It's ok, you're human
Hospitals make you confront the banal reality of your own humanity. Even though the medical staff tries to be discreet, you feel exposed. Your naked body is not seen as desirable or sanctimonious. Instead, you get poked with needles while wearing fishnet granny panties and a dressing gown with no back. Then, as you sit in the "wake up" room waiting for your anesthesia to wear off, the nurse lifts you onto a basin and tells you that you have to pee to show that "everything is working again" before you can go to your room and eat for the first time in 24 hours. But how to pee if you have absolutely no sensation or muscle control in your pelvic area? Well, it turns out that you awkwardly clench your abs and end up partially filling the basin and partially wetting the bed and yourself. It's humiliating, but when the nurse comes back, she congratulates you—clearly she sees this everyday—and you're reminded that, when you put aside your pride, bodies are just bodies, "gross stuff" and all.
Navigating the medical system
It is critical to get a surgeon who is experienced and comes highly recommended. This is the benefit of being treated in a place that you know (and speak the language). My parents were able to quickly pull together a list of referrals from family friends in our area, while I spent hours Googling "best orthopedic surgeons in Berlin" without any proxies of quality. Trusting your doctor brings much needed peace of mind.
Beyond the actual surgeon, there is a whole team of nurses, anesthesiologists, and physiotherapists that are there to help you in your journey. I have been beyond impressed by the genuine care of the 30+ medical staff with whom I have interacted. They have assuaged my fears, helped me manage pain, encouraged me when I took my first steps, and even given me travel tips for Portugal. Making an effort to chat and thank them has also gone a long way.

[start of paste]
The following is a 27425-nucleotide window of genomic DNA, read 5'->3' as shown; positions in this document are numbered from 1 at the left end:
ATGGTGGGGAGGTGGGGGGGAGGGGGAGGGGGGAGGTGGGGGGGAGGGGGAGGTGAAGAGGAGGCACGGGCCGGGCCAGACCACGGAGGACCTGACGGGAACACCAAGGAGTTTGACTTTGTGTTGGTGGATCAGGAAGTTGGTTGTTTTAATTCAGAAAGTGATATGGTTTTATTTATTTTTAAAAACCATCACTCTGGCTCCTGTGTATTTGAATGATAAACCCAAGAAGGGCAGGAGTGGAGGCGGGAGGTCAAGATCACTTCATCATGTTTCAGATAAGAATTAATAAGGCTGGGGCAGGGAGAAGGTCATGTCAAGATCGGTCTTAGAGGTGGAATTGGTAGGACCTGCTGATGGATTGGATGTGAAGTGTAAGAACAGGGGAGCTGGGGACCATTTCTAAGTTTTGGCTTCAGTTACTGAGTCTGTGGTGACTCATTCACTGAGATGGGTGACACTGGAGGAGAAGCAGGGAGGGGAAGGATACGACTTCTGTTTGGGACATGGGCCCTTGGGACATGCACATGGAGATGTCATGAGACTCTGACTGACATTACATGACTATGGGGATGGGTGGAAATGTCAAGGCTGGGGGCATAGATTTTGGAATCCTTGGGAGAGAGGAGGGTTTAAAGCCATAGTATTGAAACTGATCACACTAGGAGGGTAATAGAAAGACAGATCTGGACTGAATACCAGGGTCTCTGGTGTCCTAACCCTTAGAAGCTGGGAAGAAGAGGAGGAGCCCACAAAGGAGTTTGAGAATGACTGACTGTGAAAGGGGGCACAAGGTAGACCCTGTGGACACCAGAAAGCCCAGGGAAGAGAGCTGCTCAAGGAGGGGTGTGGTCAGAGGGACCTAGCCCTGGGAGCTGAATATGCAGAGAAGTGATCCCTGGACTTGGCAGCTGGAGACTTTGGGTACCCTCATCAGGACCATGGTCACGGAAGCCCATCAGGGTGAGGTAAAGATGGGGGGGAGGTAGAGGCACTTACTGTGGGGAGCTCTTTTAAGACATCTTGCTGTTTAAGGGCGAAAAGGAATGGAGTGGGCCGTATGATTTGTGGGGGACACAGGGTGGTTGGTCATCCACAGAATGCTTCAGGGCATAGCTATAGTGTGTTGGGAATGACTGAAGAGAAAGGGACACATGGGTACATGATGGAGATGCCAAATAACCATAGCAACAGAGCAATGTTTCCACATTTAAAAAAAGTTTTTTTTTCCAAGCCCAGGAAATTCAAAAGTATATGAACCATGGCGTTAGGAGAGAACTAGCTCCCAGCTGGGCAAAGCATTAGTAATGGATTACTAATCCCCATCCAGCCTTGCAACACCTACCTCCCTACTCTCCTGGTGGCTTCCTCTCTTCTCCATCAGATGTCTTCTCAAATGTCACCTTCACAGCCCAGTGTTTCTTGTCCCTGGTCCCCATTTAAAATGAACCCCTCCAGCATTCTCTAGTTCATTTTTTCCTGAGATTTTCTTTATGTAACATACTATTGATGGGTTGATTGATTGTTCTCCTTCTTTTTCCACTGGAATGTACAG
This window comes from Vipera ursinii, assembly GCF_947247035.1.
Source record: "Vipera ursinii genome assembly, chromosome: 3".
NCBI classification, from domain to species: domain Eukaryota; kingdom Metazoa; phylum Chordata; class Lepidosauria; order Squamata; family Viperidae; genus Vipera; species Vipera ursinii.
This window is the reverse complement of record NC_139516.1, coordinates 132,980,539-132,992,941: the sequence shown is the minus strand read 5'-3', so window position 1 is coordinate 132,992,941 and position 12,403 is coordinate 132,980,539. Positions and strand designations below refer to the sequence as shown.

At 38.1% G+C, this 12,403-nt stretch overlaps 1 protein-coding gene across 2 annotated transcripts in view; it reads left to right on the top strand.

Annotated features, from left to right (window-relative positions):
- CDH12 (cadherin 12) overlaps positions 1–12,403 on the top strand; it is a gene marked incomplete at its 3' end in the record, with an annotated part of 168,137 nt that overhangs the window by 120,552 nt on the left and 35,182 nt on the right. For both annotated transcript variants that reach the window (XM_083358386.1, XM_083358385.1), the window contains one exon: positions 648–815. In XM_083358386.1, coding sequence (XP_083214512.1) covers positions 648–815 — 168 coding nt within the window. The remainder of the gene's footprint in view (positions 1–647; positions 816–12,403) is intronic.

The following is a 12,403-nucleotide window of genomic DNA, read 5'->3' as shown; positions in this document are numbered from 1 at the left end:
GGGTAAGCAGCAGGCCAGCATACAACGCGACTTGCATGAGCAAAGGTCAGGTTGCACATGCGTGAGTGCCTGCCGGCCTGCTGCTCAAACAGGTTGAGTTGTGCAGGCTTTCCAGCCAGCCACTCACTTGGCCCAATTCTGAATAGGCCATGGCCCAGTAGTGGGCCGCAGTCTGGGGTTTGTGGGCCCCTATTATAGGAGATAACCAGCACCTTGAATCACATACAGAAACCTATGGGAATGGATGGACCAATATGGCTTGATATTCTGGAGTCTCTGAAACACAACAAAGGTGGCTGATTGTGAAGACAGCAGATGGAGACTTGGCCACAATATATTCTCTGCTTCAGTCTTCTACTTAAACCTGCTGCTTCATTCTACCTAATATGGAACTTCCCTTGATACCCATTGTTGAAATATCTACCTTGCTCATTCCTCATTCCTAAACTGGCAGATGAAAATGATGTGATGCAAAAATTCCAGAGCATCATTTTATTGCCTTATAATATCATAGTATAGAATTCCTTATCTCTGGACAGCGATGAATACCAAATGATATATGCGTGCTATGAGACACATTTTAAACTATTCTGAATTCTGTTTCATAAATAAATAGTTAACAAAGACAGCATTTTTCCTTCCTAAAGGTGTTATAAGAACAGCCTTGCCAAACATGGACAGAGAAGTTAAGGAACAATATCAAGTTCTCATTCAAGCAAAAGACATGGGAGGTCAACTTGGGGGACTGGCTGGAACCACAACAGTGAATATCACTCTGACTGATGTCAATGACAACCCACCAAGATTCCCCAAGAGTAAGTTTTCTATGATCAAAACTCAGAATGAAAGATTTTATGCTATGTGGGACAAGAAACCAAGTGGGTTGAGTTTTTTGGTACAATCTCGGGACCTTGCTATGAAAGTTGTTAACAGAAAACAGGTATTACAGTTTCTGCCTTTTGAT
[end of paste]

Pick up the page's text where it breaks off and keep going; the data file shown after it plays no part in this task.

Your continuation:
My insurance company has also played an important role in my treatment. In Germany, health insurance is mandatory and 90% of people are covered under the public or statutory system, which doesn't charge more for preexisting conditions and covers all of your dependents for free. Despite those long-term benefits, I opted for private insurance because of its international coverage, which thankfully enabled me to get operated abroad. While dealing with my insurance company continues to be a source of stress, I am supremely grateful that they pulled through for me in this moment of crisis. I have skimped on insurance in the past with an arrogant "young invincible" complex, but this injury has underscored the importance of prioritizing spending on the best insurance and quality of care.
Putting it into perspective
Clearly this experience has come with its traumas, but ultimately I feel lucky. I have had support from loved ones, high-quality medical treatments, and no major financial burden. This is also a moment in time, not a life-threatening or chronic condition. I'm frustrated because I can't walk properly and my life is on standstill, but I think about all the people who live with physical impairments everyday or the patients who go under anesthesia not knowing if they'll make it out the other side. I know so many people who have had surgeries of all types and have never been able to relate or react in the appropriate way. Learning from this, I hope to approach other people's (and my own) future medical situations with more empathy. I still have a year of recovery ahead of me and I know it'll be a roller coaster, but, in 2023, I hope to stand on the summit of the Jungfrau (4,158m/13,642ft) with a stronger knee and a greater appreciation for modern medicine, the human body, and my own mental fortitude.